Where Infringement Is Unclear from ANDA Itself, Patentees Must Prove Generic Product “Likely to Be Sold” Will Infringe
In a pair of opinions, both issued as Ferring B.V. v. Watson Laboratories, Inc., the Federal Circuit held that Watson’s and Apotex’s ANDA products will not infringe Ferring’s patents covering Lysteda, a tranexamic acid treatment for menorrhagia, or heavy menstrual bleeding in women. The cases had been consolidated at the district court level, where the District of Nevada found that Watson’s ANDA products would infringe, but dismissed Ferring’s claims against Apotex as moot in light of an amendment to Apotex’s ANDA that rendered it non-infringing.
In Ferring’s appeal, the Federal Circuit affirmed the district court’s dismissal of Ferring’s claims. The infringement dispute concerned the claimed dissolution rates of tranexamic acid in water. Ferring’s patents claimed dissolution rates of “less than about 70% by weight tranexamic acid . . . released at about 45 minutes and not less than about 50% by weight . . . released by about 90 minutes.” Apotex’s 2010 ANDA specified that at least 80 percent by weight of tranexamic acid would dissolve in 60 minutes. At trial on infringement, the district court found that Apotex’s ANDA permitted sale of an infringing product because the ANDA was silent as to the weight percent of drug released at the times specified in the patents-in-suit. After trial, Apotex amended its ANDA to specify that “not less than 75% by weight of tranexamic acid would be dissolved at 45 minutes,” a dissolution rate which the district court suggested at trial would not infringe. In light of the proposed ANDA amendment, the district court dismissed the case, and Ferring appealed the issue of whether either the 2010 ANDA or the amended ANDA infringed.
The Federal Circuit affirmed the dismissal of Ferring’s claims based on the amended ANDA, but found that the district court improperly held that the 2010 ANDA infringed because Apotex could infringe under the terms of the ANDA, reasoning that the ANDA must still clearly describe a product that meets the limitations of the asserted claims in order to infringe.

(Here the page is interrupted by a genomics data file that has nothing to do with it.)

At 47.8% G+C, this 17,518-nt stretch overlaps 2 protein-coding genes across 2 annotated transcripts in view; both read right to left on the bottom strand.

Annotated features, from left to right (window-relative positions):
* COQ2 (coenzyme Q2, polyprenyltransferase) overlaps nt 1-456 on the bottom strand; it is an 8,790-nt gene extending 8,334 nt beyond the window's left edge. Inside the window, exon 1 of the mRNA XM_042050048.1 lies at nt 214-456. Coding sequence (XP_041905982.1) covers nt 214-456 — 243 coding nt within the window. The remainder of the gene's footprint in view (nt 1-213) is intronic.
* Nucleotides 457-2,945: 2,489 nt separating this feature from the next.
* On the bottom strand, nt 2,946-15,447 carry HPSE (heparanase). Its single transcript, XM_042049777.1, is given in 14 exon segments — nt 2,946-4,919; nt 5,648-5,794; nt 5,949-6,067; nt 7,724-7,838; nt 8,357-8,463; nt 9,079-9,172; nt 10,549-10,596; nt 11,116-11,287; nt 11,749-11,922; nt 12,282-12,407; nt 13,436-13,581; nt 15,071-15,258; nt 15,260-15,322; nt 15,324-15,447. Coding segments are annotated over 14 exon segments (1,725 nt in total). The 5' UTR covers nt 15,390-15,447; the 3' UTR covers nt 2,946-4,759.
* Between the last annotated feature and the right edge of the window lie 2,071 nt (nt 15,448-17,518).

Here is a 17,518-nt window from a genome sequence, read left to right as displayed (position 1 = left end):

“When an ANDA is silent with respect to infringement, as is the 2010 ANDA, the correct analysis is under Glaxo, . . . not Sunovion. . . . In Glaxo, the patent-holder argued, as Ferring does here, that ‘the alleged infringer must disprove infringement if the ANDA permits sale of a composition that may include an infringing product.’ We disagreed and concluded that ‘[t]he relevant inquiry is whether the patentee has proven by a preponderance of the evidence that the alleged infringer will likely market an infringing product. What is likely to be sold, or, preferably, what will be sold, will ultimately determine whether infringement exists.’ For the patent-holder to prove that a Glaxo-type ANDA is infringing, it must rely on evidence that the ANDA applicant ‘would likely sell an infringing composition pursuant to an approved ANDA.’”
Applying Glaxo, the Court found that Ferring failed to show that Apotex would likely sell an infringing product and that the district court erred in finding that the 2010 ANDA was infringing.
The Court likewise applied Glaxo in Watson’s appeal, reversing the district court’s infringement ruling. After clarifying that § 271(e) cannot be read to mean that the act of filing an ANDA itself could establish infringement without consideration of the ANDA specification or amendments thereto, the Court explained that an ANDA specification may resolve the infringement question when it “defines a proposed generic product in a manner that either meets the limitations of an asserted patent claim or is outside the scope of such a claim.” Where the ANDA specification is silent on infringement, the district court should refer to relevant evidence, “including biobatch data and actual samples of the proposed generic composition that the ANDA filer had submitted to the FDA.”
Because Watson’s ANDA did not resolve the question of infringement, the Court assessed the relevant data collected during discovery and found that there was no support for the district court’s finding that Watson would sell any infringing commercial products.
This pair of opinions clarifies a patentee’s burden of proving infringement in ANDA cases. First, although the filing of an ANDA without more does not establish infringement apart from permitting jurisdiction under § 271(e), an ANDA specification answers the infringement question when the product described either comprises all limitations of an asserted claim or is outside the scope of asserted claims. Where an ANDA is silent on particular claim limitations, the patentee must prove that the finished, commercial ANDA product—the product that is “likely to be sold”—will infringe.